Another of the fund’s top holdings held its AGM on 26th June as well, digitally in this case. The company is a leading producer of white spirits for the alcohol and pharmaceutical industries. Reporting 70% annual profit growth for 2019, the company also declared a dividend of UZS 4,454. At the end of June, the company traded at a P/E of 7.92x, P/B of 2.76x and had a dividend yield of 10.6%.
First Quarter Statistics
The Central Bank of Uzbekistan published a statistical report for the first quarter of 2020, whereby the current account deficit continued its trajectory towards surplus with a deficit of USD 810 mln compared to USD 1.05 bln in 2019. The closing of the deficit can be largely attributed to growth in remittances, which may face some headwinds in the second quarter of 2020 when COVID-19 impacted the Russian economy, where the majority of remittances to Uzbekistan come from. While Uzbekistan was impacted by the effects of slowing global trade due to COVID-19, non-gold exports decreased by a mere 5.8% in the first quarter, inclusive of a 30% decrease in gas as China reduced its purchases, indicating that other export-oriented sectors such as agriculture and textiles remained resilient. Meanwhile, gold reserves increased by 100,000 ounces to 10.9 mln ounces and exports of physical gold fell by 18.4% to 635,000 ounces (USD 1.05 bln) from 944,000 ounces (USD 1.2 bln) in first quarter 2020. Comparatively, the average selling price of gold in first quarter 2020 was USD 1,582, a 21% increase over 2019. As the price of gold continues to climb in USD terms, Uzbekistan is likely to see its foreign exchange reserves swell as it is able to export fewer physical ounces to support the country’s current account deficit.
As discussed in prior notes, Uzbekistan is continuing to diversify its exports and while gold contributed 31.9% of exports in the first 5 months of 2020, agriculture is a rising star. In the first four months of 2020, Uzbekistan exported 23,500 tons, or USD 48 mln worth of sweet cherries, a 200% increase from 2019. Over the long-term, as investments in agricultural technology accelerate, we are confident in Uzbekistan’s ability to become the breadbasket to the CIS region, similar to California which supplies the USA with high-value horticulture products.
Open Skies Policy & Tourism
For those who have visited Uzbekistan from Europe or USA, it is abundantly clear that the country is not as cheap to fly to compared to other travel destinations such as Vietnam or Thailand. This is because until last year the Uzbekistan Airports Corporation was part of a monopoly which included Uzbekistan Airways (the national carrier) and all of the country’s airports and related service activities. Thus the likes of Turkish Airways, Fly Dubai and Korean Air, among others, paid a higher price for terminal slots and jet fuel, helping to support Uzbekistan Airways. This monopoly has since been dissolved by the government and on 12th June it was announced that from 1st August 2020 Uzbekistan is introducing an “Open Skies” policy at all of its regional airports which will pave the way for new airlines to enter Uzbekistan. They will be able to determine flight frequency, capacity and importantly pricing on their own accord. The Open Skies policy will not include Karimov International Airport in Tashkent for the time being, presumably because it is the most lucrative airport in the country. However, Bukhara and Samarkand are included in the list which will provide ample opportunity for new airline entrants to shuttle between airports abroad and these two cities which host significant tourism potential.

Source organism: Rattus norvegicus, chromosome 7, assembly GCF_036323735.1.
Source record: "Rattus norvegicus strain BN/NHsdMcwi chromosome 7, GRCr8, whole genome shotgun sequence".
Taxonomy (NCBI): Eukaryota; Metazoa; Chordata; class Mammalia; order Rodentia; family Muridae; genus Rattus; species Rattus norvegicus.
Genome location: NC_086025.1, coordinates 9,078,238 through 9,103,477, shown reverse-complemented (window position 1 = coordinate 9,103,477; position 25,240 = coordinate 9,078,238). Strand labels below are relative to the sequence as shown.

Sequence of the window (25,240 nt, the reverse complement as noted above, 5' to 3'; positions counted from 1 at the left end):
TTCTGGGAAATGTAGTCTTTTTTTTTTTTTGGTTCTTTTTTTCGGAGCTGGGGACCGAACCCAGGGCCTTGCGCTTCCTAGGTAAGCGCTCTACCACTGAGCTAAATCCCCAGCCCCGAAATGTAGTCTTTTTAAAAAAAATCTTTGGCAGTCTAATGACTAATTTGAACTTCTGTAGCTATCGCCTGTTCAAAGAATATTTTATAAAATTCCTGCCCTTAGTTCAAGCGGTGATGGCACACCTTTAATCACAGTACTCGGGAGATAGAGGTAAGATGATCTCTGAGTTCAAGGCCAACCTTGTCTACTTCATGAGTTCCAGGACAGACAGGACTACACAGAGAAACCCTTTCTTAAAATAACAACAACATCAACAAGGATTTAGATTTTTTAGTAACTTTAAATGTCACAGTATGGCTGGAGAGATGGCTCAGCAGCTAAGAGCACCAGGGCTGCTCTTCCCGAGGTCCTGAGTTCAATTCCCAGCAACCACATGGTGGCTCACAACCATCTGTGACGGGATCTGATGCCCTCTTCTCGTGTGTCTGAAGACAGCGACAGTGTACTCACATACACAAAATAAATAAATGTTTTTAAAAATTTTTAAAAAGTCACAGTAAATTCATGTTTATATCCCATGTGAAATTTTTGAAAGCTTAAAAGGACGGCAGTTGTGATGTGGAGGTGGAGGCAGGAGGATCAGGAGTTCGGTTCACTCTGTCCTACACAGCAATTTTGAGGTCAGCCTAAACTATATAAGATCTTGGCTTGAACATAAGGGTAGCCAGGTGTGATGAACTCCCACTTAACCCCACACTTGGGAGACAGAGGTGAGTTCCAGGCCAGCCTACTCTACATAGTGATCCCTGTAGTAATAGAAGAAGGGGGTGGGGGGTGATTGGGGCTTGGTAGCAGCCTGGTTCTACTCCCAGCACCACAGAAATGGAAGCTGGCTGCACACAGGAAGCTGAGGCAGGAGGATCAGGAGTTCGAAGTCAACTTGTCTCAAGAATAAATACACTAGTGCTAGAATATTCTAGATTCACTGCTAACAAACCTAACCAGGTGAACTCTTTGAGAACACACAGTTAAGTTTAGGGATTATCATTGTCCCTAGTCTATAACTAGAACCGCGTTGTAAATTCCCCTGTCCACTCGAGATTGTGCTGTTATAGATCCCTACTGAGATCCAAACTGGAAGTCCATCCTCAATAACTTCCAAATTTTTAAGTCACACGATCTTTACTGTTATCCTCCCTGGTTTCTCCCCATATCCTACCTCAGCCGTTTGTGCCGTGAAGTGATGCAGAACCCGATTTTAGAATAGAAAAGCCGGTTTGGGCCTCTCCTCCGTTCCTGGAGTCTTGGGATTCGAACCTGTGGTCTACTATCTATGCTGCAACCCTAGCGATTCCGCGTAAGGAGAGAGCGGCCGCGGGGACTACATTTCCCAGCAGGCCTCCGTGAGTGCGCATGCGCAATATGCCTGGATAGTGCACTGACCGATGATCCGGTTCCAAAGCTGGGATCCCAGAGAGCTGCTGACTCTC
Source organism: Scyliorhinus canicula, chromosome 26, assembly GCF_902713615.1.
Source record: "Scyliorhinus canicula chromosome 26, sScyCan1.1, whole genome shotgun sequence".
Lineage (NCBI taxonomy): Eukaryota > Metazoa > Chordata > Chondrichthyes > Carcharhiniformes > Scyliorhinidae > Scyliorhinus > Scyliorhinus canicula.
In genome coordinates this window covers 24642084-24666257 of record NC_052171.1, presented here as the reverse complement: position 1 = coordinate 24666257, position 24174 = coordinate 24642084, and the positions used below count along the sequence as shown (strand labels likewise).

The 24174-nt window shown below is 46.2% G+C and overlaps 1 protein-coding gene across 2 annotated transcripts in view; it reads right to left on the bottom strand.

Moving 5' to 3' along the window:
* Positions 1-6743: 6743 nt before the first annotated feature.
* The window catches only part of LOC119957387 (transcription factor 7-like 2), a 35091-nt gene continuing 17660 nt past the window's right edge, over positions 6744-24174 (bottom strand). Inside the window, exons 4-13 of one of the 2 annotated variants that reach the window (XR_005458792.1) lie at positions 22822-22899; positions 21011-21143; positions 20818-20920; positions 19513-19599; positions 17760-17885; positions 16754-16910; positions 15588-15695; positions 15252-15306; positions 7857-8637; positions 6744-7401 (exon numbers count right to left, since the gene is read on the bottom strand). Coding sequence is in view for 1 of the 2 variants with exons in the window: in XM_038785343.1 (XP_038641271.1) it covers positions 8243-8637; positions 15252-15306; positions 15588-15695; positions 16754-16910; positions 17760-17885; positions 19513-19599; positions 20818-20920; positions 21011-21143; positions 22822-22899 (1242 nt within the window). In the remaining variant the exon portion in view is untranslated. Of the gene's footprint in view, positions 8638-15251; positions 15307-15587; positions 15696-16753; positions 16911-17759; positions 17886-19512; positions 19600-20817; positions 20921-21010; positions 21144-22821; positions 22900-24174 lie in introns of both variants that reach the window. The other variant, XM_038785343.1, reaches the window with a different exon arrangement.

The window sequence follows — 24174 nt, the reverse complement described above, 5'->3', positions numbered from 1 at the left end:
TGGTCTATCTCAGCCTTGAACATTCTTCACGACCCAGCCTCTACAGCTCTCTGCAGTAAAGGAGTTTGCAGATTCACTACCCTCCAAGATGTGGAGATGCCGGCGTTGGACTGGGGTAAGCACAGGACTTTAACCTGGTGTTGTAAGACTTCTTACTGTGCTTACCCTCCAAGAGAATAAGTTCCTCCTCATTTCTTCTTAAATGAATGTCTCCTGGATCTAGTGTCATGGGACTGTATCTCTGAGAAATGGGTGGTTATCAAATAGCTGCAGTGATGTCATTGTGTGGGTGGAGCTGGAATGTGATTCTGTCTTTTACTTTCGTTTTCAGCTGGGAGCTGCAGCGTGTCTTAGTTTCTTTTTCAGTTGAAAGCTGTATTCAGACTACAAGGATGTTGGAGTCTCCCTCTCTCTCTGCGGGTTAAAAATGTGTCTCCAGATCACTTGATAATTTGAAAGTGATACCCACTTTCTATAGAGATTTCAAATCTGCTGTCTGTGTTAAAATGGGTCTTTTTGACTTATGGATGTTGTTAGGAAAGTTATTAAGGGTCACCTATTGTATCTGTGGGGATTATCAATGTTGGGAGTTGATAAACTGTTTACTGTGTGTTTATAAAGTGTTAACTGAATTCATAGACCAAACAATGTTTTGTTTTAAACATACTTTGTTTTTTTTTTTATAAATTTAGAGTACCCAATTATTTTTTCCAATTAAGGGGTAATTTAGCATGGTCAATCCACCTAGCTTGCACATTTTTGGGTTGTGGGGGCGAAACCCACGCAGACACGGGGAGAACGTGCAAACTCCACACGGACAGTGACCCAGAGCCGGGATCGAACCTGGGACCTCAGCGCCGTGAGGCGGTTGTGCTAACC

While very few of us are travelling at present due to the global governmental response to COVID-19, this arguably gives Uzbekistan time to develop its much neglected and outdated tourism infrastructure. Uzbekistan also opened its economy late in the global economic expansion, which started in 2009, and this may be a blessing in disguise with COVID-19 having arrived this year. Tourism represents a rather minuscule 3% of GDP, much smaller than what it will be in 5 or 10 years and it therefore should suffer minimally due to the lack of tourists, relative to countries such as Thailand and Cambodia where tourism represents 11% and 12% of GDP respectively.
Further on the topic of tourism and connectivity, during June, Ukrainian low-cost airline, SkyUp, requested permission from the State Aviation Administration of Ukraine to conduct twice-weekly flights between Kyiv, Ukraine and Tashkent. If approved, this route offers to add connectivity between Uzbekistan and the Eastern European tourism market.
At the end of June 2020, the fund was invested in 28 names and held 4.0% in cash. The markets with the largest asset allocation were Uzbekistan (93.7%) and Kyrgyzstan (2.3%). The sectors with the largest allocation of assets were materials (55.7%) and industrials (16.5%). The fund's estimated weighted harmonic average trailing 12 months P/E ratio (only companies with profit) was 3.37x, the estimated weighted harmonic average P/B ratio was 0.65x and the estimated weighted average portfolio dividend yield was 6.44%.